In general, naphthalimides are dibasic compounds containing at least two amines and in most cases an amine group covalently linked to an aromatic group. When in contact with an acid, at least one or two of the amines within the naphthalimide may be protonated by reaction with an inorganic or an organic acid to form salts. Such salts are generally weak acids comprising primary, secondary or tertiary ammonium ions formed by protonation of an amine within the amonifide molecule. The counter-ions for such ammonium ions can be any appropriate anion capable of being used in a pharmaceutical composition. In some embodiments, the acidic salts are formed by reacting the naphthalimide with a mineral (inorganic) or organic acid. Such mineral acids include hydrochloric acid, hydrobromic, acid, sulfuric acid, nitric acid and phosphoric acid. Some organic acids which may be used in forming salts of modified include acetic acid, proprionic acid, glycolic acid, pyruvic acid, oxalic acid, maleic acid, malic acid, malonic acid, succinic acid, hydroxy succinic acid, fumaric acid, tartaric acid, citric acid, benzoic acid, cinnamic acid, mandelic acid, methanesulfonic acid, ethanesulfonic acid, p-toluenesulfonic acid and salicylic acid. Inorganic acids include hydrochloric acid, hydrobromic, acid, sulfuric acid, nitric acid and phosphoric acid.

In most embodiments, two amines in the naphthalimide will be protonated to form a diammonium salt. In preferred embodiments, at least 1.5, more preferably 1.75, still more preferably 1.9, still more preferably 1.95, still more preferably 1.99, and most preferably 2.0 mol equivalents of the two amines in the amonafide are protonated. In some instances where more than two amines are present, the possibility exists for protonation of all, or a portion of all, of the amines. For example, if three amines are present, least 1.5, more preferably 1.75, still more preferably 1.9, still more preferably 2.0, still more preferably 2.5, still more preferably 2.75, still more preferably 2.9, still more preferably 2.95, still more preferably 2.99, and most preferably 3.0 mol equivalents of the three amines are protonated.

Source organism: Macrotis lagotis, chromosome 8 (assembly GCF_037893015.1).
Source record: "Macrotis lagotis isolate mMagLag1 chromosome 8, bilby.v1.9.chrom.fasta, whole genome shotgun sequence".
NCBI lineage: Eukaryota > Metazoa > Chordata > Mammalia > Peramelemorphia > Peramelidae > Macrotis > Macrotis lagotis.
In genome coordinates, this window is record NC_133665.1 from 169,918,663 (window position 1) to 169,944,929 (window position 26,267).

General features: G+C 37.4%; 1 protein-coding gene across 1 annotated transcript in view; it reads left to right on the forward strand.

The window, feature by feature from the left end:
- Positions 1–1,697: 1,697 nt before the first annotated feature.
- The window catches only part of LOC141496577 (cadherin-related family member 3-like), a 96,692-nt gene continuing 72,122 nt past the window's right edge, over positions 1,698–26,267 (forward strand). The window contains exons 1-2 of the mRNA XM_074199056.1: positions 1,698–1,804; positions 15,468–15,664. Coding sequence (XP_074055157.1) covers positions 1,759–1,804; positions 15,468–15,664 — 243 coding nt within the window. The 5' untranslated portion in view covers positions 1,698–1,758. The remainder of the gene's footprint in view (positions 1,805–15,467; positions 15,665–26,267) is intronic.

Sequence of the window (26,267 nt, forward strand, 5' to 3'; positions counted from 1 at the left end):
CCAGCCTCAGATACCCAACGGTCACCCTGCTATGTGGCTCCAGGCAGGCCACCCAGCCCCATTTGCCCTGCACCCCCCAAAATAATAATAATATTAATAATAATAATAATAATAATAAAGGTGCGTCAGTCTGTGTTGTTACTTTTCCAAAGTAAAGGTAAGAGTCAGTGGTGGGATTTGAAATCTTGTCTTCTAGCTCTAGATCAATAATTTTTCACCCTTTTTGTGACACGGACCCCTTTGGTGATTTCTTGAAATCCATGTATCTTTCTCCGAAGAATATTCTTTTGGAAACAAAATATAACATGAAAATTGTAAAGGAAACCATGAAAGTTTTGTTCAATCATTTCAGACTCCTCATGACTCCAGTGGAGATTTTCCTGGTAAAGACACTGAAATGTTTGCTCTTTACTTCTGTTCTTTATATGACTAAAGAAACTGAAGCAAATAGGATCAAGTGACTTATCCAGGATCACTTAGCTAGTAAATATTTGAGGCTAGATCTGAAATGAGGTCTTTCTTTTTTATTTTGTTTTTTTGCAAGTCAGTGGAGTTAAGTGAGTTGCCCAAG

In one embodiment, the amines of the naphthalimide have similar pK's for protonation. Upon titration of the free base amines of this embodiment with an acid, the amines are similarly protonated during the range of titration. In a preferred embodiment, at least two of the amines of the naphthalimide are greater than 50% protonated, more preferably greater than 75% protonated, still more preferably greater than 90% protonated, still more preferably greater than 95% protonated, still more preferably greater than 99% protonated, and most preferably 100% protonated.

In a further embodiment of the invention, the amines of the naphthalimide have different pK's for protonation. Upon titration of the amines with an acid, the amines will become protonated in a multiphasic manner according to their pK's. For example, the amine that has a higher pK value will become protonated before the amine that has a lower pK value when the free acid form of the naphthalimide is titrated with an acid. In a preferred embodiment, at least one of the amines of the naphthalimide is protonated and at least one of the amines of the naphthalimide is subsequently protonated, preferably greater than 50% protonated, more preferably greater than 75% protonated, still more preferably greater than 85% protonated, still more preferably greater than 95% protonated, still more preferably greater than 99% protonated and most preferably 100% protonated.

Diammonium salts of naphthalimide generally refers to naphthalimide salts which contain two protonated amines with the naphthalimide structure. Partial diammonium salts include those naphthalimides wherein at least 1.5 mol equivalents of the amines are protonated. In some embodiments, the counter-ions may be a mixture of one or more of the base forms of the aforementioned inorganic and/or organic acids.